After reaching 11-month highs last week, oil prices fell on Monday as China reported the most rise in daily coronavirus cases in more than five months, reigniting lingering concerns over weak demand.
International benchmark Brent crude was trading at $55.19 per barrel at 0702 GMT for a 1.42% fall after closing Friday at $55.99 a barrel.
American benchmark West Texas Intermediate (WTI) traded at $51.73 per barrel at the same time for a 0.98% decrease after it ended the previous session at $52.24 a barrel.
Monday’s price slump was spurred mainly by demand concerns after more than 100 people tested positive in Hebei province in northern China, one of the world’s largest oil consumers. The government imposed partial lockdowns and travel restrictions in and around the province bordering the capital Beijing.
Further weighing on prices, the number of US oil rigs increased by eight to 275 last week compared to the previous week, signaling greater short-term output and raising supply glut concerns.
Political Risk and Oil Analyst Jose Chalhoub told Anadolu Agency that last week’s price jump was a direct impact of the recent decision of the OPEC+ deal to keep current cuts in January, as well as the upcoming stimulus package in the US.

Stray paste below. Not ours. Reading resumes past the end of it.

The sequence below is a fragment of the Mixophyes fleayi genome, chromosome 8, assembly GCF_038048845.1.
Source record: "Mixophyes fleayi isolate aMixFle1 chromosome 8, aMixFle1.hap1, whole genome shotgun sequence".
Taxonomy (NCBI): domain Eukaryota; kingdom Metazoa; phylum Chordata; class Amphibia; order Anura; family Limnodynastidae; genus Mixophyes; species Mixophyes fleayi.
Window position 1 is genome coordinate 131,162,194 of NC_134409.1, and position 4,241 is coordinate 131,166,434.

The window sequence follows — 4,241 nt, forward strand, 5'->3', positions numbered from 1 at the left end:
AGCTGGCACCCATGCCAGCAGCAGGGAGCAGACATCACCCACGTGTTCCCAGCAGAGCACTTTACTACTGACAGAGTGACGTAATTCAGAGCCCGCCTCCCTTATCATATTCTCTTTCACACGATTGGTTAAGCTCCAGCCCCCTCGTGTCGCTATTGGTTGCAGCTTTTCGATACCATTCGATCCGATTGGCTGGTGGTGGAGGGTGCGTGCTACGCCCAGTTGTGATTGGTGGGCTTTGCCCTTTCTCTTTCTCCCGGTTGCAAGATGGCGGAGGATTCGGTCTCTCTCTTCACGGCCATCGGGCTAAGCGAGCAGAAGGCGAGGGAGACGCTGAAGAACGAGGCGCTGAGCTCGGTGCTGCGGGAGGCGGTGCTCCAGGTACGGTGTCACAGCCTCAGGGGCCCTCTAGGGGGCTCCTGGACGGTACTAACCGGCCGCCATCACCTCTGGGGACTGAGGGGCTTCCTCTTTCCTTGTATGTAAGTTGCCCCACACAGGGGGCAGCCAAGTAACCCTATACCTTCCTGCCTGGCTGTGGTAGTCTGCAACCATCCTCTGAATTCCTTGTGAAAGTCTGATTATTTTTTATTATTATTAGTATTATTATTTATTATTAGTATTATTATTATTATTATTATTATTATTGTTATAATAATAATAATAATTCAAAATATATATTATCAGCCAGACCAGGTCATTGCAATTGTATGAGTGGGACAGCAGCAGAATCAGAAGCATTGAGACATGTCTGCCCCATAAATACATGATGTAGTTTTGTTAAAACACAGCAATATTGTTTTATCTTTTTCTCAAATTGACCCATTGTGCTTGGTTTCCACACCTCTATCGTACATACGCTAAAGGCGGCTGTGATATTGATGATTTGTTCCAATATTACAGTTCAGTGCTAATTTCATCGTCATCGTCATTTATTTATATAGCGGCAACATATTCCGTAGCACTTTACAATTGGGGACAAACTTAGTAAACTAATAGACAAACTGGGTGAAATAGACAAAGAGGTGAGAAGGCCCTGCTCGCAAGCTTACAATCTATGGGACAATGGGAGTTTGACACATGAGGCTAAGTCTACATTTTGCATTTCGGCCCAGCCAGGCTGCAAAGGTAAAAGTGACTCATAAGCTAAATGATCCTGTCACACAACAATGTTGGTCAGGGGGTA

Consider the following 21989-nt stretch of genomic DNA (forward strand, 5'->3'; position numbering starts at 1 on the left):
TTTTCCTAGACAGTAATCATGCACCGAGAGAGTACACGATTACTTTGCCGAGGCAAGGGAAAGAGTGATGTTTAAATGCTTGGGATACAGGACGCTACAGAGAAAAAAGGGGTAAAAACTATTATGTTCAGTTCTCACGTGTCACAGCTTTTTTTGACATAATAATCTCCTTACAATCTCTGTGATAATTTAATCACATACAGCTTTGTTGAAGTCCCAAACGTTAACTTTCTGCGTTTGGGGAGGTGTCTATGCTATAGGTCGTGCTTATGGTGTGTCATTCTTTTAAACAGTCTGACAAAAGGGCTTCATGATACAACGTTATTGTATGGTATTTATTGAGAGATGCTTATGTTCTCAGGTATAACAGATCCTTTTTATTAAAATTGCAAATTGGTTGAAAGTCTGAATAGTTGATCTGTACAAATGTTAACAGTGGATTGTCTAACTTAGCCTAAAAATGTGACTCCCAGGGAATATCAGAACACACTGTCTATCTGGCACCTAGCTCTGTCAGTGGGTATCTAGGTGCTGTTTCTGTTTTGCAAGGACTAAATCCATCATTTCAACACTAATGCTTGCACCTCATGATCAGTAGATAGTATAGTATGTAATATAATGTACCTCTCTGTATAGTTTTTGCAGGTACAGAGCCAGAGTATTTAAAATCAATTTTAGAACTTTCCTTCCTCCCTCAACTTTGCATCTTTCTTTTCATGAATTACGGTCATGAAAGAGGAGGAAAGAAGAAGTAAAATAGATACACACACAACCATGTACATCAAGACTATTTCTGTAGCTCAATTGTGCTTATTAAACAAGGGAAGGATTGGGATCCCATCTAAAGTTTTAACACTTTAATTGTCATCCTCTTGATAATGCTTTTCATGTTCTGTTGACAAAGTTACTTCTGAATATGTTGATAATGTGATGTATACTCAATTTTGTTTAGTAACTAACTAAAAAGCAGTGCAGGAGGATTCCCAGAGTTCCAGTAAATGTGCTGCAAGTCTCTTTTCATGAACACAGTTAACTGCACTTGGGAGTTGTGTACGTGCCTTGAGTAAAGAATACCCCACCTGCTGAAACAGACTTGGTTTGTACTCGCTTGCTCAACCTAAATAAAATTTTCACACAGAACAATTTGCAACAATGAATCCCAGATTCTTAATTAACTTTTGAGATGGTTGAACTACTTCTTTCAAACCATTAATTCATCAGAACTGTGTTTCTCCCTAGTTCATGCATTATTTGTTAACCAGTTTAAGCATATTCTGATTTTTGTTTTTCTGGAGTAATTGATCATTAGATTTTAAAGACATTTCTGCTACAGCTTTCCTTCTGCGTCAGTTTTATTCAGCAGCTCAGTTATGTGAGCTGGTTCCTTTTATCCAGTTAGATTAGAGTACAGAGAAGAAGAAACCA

He recalled that the recent seizure of a South Korean vessel by Iran shows that geopolitical risks still weigh heavily on the oil market aside from the decisions on supply and demand by the main players.
He added, however, that "in the coming months the story could change and prices might not sustain their current positive momentum with the pandemic still present, more production coming from Libya, the potential rise of Iranian oil production depending on the moves by the Biden administration in the US and how OPEC and non-OPEC behave while the global economy is still in pain."
By Sibel Morrow